Mediterranean diet reduces the risk of cancer by 57%

meditA new study by IRCCS-Istituto di Ricerche Farmacologiche, published by the British Journal of Cancer, has revealed that women who adhered to the Mediterranean diet had a significantly reduced risk of cancer. The research subjects consisted of 5,000 Italian women.

The Mediterranean diet was broken down into nine different components and the diet included vegetables, fruits and nuts, pulses, cereals and potatoes, fish, monounsaturated fats but little meat, milk and other dairy products and moderate alcohol intake.

The research findings revealed that women who adhered to seven and nine of the beneficial groups associated with the Mediterranean diet lowered their risk of cancer of the uterus by 57 %. Those women who stuck to six elements of the diet’s components reduced their risk of womb cancer by 46 per cent and those who stuck to five reduced their risk by a third (34 per cent).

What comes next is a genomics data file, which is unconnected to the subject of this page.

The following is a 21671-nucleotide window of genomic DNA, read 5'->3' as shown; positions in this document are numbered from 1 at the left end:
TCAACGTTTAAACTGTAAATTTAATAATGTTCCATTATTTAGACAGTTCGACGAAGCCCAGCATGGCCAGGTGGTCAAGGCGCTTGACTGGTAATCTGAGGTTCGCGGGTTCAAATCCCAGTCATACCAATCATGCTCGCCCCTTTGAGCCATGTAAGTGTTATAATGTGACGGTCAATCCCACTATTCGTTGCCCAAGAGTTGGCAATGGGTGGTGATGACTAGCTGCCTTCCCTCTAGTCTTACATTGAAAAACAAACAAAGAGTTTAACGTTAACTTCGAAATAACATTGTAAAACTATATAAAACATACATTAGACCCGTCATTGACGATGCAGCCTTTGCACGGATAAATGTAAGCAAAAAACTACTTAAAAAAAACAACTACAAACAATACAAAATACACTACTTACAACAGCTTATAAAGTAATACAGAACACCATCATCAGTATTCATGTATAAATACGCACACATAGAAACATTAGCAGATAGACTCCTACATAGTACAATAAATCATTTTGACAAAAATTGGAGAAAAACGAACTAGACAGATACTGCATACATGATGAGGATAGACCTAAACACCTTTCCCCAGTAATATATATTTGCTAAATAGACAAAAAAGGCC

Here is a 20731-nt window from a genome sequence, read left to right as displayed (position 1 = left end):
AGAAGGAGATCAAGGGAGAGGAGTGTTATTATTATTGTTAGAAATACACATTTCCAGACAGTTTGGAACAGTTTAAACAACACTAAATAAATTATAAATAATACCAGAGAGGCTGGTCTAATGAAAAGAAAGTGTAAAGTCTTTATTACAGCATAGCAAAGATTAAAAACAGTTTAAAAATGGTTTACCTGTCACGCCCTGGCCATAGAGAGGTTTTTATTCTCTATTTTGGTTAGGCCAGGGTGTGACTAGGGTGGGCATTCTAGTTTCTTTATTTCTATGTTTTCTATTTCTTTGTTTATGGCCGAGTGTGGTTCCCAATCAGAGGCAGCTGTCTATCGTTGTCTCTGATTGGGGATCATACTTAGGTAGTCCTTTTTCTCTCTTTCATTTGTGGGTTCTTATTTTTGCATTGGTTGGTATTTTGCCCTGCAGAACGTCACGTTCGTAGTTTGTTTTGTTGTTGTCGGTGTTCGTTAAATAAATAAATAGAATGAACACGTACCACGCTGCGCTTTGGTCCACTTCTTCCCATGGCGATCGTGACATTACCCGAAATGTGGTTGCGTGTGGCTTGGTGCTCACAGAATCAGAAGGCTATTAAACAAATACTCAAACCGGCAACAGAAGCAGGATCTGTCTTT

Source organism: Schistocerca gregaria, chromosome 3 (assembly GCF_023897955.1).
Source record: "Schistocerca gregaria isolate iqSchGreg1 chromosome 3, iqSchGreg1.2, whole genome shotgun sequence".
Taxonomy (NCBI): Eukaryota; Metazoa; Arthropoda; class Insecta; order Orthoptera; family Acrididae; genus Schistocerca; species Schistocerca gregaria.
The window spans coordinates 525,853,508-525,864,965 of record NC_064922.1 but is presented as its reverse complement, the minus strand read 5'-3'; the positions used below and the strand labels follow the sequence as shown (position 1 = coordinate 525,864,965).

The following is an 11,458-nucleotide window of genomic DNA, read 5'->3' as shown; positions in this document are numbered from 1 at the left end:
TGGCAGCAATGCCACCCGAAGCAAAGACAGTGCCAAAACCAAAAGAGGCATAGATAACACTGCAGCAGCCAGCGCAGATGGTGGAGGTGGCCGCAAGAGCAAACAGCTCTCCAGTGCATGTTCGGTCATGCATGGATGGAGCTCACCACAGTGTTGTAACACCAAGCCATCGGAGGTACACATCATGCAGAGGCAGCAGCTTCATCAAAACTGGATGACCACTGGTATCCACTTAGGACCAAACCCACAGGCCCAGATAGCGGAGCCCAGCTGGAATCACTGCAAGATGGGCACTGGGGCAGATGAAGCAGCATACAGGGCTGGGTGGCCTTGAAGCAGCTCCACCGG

“Our research shows the impact a healthy balanced diet could have on a woman’s risk of developing womb cancer”, said Dr Cristina Bosetti, lead author from the IRCCS-Istituto di Ricerche Farmacologiche. “This adds more weight to our understanding of how our every day choices, like what we eat and how active we are, affect our risk of cancer.”

Dr. Julie Sharp, Cancer Research UK’s head of health information commented on the research findings and specified the following: “While we know that getting older and being overweight both increase a woman’s risk of womb cancer, the idea that a Mediterranean diet could help reduce the risk needs more research. This is partly because this study was based on people remembering what they had eaten in the past.

“Cancer risk is affected by our age and our genes but a healthy lifestyle can also play a part in reducing the risk of some cancers. Not smoking, keeping a healthy weight, being active, eating healthily and cutting down on alcohol helps to stack the odds in your favor.”


Filomeno et al. Mediterranean diet and risk of endometrial cancer: a pooled analysis of three Italian case-control studies. British Journal of Cancer. DOI: 10.1038/bjc.2015.1533wejnzazx

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